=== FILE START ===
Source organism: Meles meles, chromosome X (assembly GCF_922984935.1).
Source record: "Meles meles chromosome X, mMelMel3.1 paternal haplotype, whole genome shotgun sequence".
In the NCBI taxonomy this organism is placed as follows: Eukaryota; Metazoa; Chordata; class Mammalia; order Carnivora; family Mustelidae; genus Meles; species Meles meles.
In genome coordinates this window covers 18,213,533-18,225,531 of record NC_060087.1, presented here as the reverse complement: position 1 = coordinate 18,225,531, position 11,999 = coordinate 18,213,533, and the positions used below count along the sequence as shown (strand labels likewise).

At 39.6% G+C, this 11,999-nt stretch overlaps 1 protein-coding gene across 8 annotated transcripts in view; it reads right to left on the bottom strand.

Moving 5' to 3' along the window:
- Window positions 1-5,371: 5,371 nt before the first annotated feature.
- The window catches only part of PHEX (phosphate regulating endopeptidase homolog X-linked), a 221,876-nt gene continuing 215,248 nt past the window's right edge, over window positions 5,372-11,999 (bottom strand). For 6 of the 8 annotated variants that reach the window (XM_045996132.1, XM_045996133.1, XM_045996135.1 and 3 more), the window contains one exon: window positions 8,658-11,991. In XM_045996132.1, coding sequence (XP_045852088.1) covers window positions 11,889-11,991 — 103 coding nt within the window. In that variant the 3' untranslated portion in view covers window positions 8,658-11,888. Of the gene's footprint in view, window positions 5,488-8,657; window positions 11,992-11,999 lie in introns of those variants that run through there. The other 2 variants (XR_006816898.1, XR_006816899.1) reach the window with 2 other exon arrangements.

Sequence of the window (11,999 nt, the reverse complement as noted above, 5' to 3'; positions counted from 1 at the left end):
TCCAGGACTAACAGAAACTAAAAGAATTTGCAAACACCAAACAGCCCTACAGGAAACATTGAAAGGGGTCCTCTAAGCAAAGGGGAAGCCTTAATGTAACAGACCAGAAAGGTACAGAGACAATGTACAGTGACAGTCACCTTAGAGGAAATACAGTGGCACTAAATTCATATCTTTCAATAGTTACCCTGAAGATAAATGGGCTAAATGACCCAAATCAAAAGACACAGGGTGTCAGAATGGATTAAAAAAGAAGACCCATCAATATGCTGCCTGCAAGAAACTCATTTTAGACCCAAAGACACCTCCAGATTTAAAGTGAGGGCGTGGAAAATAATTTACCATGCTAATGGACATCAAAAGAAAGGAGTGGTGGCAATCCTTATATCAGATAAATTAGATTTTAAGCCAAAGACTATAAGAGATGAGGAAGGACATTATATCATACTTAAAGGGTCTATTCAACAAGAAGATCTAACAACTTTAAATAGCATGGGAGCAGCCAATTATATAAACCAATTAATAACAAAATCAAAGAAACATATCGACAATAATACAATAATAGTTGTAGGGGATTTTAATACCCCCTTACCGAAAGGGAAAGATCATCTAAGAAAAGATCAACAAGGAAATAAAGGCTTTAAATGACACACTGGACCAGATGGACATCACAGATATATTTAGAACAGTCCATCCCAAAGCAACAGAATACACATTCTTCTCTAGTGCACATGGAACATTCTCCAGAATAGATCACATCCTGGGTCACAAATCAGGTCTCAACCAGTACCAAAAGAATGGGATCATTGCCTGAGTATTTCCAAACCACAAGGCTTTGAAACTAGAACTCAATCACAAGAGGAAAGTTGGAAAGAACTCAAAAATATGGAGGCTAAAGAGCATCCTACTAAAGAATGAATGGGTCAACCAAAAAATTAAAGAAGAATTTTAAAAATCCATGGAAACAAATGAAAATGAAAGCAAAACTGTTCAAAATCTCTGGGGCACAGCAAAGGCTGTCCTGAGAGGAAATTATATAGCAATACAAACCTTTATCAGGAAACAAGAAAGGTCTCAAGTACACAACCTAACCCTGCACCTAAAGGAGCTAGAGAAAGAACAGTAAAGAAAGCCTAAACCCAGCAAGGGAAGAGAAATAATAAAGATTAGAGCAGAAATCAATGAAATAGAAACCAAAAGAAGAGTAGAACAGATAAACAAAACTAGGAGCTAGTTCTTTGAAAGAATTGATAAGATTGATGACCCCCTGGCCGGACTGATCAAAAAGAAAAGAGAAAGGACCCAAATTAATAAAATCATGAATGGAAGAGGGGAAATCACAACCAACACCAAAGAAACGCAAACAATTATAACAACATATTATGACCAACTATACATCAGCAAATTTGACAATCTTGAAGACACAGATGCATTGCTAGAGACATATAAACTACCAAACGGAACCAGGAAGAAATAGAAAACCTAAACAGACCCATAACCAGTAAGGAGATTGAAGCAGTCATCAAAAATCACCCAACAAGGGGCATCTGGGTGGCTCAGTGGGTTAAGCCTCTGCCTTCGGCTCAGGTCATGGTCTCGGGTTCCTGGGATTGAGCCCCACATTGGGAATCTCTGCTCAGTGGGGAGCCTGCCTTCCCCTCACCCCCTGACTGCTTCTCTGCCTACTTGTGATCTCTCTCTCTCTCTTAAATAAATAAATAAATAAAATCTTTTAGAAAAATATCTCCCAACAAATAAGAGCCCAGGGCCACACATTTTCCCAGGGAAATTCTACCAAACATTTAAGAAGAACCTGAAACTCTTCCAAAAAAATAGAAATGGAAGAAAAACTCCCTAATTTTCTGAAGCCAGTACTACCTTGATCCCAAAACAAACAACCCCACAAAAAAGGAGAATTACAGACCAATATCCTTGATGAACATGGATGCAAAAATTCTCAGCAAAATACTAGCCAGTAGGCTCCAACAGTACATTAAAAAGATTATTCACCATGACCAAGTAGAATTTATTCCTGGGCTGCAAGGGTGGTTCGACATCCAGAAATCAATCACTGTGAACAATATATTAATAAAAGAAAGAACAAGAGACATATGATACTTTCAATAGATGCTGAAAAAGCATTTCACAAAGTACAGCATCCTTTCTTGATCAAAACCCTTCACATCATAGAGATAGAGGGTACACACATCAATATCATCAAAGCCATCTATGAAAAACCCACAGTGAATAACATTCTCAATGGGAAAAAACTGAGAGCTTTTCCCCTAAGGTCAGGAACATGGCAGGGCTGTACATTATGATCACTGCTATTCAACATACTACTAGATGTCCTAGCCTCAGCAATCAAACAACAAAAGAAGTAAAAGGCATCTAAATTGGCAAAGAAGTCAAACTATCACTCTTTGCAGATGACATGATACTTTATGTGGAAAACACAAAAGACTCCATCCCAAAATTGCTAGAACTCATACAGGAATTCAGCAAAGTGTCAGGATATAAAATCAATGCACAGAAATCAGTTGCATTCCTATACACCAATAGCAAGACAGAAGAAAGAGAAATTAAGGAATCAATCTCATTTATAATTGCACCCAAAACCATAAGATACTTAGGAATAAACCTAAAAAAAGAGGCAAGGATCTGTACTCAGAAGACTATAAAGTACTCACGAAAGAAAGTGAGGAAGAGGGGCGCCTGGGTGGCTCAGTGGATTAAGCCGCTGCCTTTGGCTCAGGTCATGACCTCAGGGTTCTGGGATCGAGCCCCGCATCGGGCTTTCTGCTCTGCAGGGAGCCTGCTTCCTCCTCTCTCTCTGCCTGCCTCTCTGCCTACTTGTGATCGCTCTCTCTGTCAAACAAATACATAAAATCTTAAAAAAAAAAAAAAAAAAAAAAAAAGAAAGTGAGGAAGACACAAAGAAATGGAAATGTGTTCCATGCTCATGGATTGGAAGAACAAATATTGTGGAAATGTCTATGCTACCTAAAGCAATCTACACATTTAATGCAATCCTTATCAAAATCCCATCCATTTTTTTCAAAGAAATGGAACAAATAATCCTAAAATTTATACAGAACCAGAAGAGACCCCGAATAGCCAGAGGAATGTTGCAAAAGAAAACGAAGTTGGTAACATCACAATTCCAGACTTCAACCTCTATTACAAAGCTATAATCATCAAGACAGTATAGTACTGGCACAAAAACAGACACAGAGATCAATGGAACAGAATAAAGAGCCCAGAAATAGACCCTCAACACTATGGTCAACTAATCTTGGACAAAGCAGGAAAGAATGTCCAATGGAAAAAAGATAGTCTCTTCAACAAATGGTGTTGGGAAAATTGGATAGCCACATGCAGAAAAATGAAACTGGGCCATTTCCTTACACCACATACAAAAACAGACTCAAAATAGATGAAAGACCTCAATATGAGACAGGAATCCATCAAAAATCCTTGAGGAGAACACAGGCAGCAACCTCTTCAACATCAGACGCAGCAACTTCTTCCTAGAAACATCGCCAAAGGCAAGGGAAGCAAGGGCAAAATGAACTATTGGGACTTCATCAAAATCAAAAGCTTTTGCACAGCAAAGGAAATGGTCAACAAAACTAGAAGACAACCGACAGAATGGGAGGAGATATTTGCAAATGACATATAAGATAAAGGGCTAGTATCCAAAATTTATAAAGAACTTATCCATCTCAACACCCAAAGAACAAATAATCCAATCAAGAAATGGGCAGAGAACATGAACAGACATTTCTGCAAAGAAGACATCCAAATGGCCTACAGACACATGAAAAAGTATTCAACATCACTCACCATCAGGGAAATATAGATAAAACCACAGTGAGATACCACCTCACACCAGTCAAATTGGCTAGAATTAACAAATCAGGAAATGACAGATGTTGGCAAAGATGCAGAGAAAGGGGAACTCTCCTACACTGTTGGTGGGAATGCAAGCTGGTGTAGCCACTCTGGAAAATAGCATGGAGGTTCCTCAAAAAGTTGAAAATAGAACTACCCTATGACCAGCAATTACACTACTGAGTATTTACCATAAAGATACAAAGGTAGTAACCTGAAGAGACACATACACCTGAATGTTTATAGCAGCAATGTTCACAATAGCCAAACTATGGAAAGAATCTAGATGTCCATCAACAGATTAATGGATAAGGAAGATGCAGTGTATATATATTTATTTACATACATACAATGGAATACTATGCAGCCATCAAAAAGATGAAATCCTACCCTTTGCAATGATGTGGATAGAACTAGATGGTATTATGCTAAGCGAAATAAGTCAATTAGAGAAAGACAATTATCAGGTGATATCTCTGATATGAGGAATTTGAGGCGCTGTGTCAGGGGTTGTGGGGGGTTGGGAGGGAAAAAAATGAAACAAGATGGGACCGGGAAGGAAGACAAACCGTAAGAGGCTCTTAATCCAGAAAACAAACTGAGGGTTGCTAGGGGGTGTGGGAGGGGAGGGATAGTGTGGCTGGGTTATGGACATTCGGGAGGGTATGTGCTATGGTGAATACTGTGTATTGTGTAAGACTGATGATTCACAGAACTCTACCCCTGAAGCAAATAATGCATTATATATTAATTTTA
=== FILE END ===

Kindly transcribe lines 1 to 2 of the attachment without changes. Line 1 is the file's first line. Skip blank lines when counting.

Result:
Source organism: Meles meles, chromosome X (assembly GCF_922984935.1).
Source record: "Meles meles chromosome X, mMelMel3.1 paternal haplotype, whole genome shotgun sequence".